Examples of Where Node.js Should Be Used
Chat is the most typical real-time, multi-user application. From IRC (back in the day), through many proprietary and open protocols running on non-standard ports, to the ability to implement everything today in Node.js with websockets running over the standard port 80.
The chat application is really the sweet-spot example for Node.js: it’s a lightweight, high traffic, data-intensive (but low processing/computation) application that runs across distributed devices. It’s also a great use-case for learning too, as it’s simple, yet it covers most of the paradigms you’ll ever use in a typical Node.js application.
Let’s try to depict how it works.
In the simplest example, we have a single chatroom on our website where people come and can exchange messages in one-to-many (actually all) fashion. For instance, say we have three people on the website all connected to our message board.
On the server-side, we have a simple Express.js application which implements two things: 1) a GET ‘/’ request handler which serves the webpage containing both a message board and a ‘Send’ button to initialize new message input, and 2) a websockets server that listens for new messages emitted by websocket clients.
On the client-side, we have an HTML page with a couple of handlers set up, one for the ‘Send’ button click event, which picks up the input message and sends it down the websocket, and another that listens for new incoming messages on the websockets client (i.e., messages sent by other users, which the server now wants the client to display).
When one of the clients posts a message, here’s what happens:
- Server-side component of the websocket connection receives the message and forwards it to all other connected clients using the broadcast method.
- All clients receive the new message as a push message via a websockets client-side component running within the web page. They then pick up the message content and update the web page in-place by appending the new message to the board.
This is the simplest example. For a more robust solution, you might use a simple cache based on the Redis store. Or in an even more advanced solution, a message queue to handle the routing of messages to clients and a more robust delivery mechanism which may cover for temporary connection losses or storing messages for registered clients while they’re offline. But regardless of the improvements that you make, Node.js will still be operating under the same basic principles: reacting to events, handling many concurrent connections, and maintaining fluidity in the user experience.
API ON TOP OF AN OBJECT DB
Although Node.js really shines with real-time applications, it’s quite a natural fit for exposing the data from object DBs (e.g. MongoDB). JSON stored data allow Node.js to function without the impedance mismatch and data conversion.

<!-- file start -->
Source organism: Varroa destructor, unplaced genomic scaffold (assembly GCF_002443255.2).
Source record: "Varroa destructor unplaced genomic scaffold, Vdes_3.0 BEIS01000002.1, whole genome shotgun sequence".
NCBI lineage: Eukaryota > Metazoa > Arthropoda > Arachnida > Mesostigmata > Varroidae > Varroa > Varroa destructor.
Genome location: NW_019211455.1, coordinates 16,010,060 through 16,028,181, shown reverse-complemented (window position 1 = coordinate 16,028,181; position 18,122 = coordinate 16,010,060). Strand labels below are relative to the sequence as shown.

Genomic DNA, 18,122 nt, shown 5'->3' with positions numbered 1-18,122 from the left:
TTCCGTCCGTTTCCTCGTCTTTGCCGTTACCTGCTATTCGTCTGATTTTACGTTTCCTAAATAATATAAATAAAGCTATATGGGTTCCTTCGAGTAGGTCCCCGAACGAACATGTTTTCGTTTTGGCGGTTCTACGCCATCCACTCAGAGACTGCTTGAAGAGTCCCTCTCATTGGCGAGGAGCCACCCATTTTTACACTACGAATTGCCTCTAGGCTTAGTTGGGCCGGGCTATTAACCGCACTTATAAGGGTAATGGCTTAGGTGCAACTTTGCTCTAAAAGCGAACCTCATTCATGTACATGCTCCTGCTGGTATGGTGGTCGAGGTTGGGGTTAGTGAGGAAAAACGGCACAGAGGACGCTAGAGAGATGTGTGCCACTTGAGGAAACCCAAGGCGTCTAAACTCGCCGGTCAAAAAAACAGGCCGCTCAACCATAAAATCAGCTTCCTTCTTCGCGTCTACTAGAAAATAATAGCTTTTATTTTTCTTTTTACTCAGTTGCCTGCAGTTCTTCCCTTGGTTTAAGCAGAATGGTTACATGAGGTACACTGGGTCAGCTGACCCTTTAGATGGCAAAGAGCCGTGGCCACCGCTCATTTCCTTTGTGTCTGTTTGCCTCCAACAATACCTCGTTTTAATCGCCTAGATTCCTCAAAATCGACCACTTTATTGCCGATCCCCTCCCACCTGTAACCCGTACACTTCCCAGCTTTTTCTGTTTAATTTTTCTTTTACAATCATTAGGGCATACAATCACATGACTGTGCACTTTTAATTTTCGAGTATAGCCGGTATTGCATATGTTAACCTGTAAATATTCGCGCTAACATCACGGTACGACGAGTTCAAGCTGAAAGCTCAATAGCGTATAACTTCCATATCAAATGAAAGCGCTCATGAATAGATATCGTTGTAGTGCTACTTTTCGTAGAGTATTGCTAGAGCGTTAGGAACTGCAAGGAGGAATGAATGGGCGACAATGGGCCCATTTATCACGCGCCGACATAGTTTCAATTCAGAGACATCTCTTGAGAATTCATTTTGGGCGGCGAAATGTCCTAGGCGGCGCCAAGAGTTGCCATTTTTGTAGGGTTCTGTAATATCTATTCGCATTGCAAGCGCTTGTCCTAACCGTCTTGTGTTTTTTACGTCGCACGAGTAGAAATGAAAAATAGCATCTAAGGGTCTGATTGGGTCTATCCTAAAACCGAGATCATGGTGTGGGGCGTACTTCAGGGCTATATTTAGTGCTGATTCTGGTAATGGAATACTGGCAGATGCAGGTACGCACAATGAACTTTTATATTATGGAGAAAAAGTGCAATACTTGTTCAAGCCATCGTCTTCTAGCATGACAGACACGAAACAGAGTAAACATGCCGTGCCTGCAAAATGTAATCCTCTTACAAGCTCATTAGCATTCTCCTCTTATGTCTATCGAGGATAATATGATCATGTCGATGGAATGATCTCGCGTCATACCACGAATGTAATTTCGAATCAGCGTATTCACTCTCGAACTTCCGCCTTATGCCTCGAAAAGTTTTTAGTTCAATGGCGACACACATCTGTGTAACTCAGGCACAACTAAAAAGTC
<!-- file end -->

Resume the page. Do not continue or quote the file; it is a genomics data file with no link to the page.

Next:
For instance, if you’re using Rails, you would convert from JSON to binary models, then expose them back as JSON over the HTTP when the data is consumed by Backbone.js, Angular.js, etc., or even plain jQuery AJAX calls. With Node.js, you can simply expose your JSON objects with a REST API for the client to consume. Additionally, you don’t need to worry about converting between JSON and whatever else when reading or writing from your database (if you’re using MongoDB). In sum, you can avoid the need for multiple conversions by using a uniform data serialization format across the client, server, and database.
If you’re receiving a high amount of concurrent data, your database can become a bottleneck. As depicted above, Node.js can easily handle the concurrent connections themselves. But because database access is a blocking operation (in this case), we run into trouble. The solution is to acknowledge the client’s behavior before the data is truly written to the database.
With that approach, the system maintains its responsiveness under a heavy load, which is particularly useful when the client doesn’t need firm confirmation of a the successful data write. Typical examples include: the logging or writing of user-tracking data, processed in batches and not used until a later time; as well as operations that don’t need to be reflected instantly (like updating a ‘Likes’ count on Facebook) where eventual consistency (so often used in NoSQL world) is acceptable.
Data gets queued through some kind of caching or message queuing infrastructure (e.g., RabbitMQ, ZeroMQ) and digested by a separate database batch-write process, or computation intensive processing backend services, written in a better performing platform for such tasks. Similar behavior can be implemented with other languages/frameworks, but not on the same hardware, with the same high, maintained throughput.
In short: with Node, you can push the database writes off to the side and deal with them later, proceeding as if they succeeded.
In more traditional web platforms, HTTP requests and responses are treated like isolated event; in fact, they’re actually streams. This observation can be utilized in Node.js to build some cool features. For example, it’s possible to process files while they’re still being uploaded, as the data comes in through a stream and we can process it in an online fashion. This could be done for real-time audio or video encoding, and proxying between different data sources (see next section).
Node.js is easily employed as a server-side proxy where it can handle a large amount of simultaneous connections in a non-blocking manner. It’s especially useful for proxying different services with different response times, or collecting data from multiple source points.
An example: consider a server-side application communicating with third-party resources, pulling in data from different sources, or storing assets like images and videos to third-party cloud services.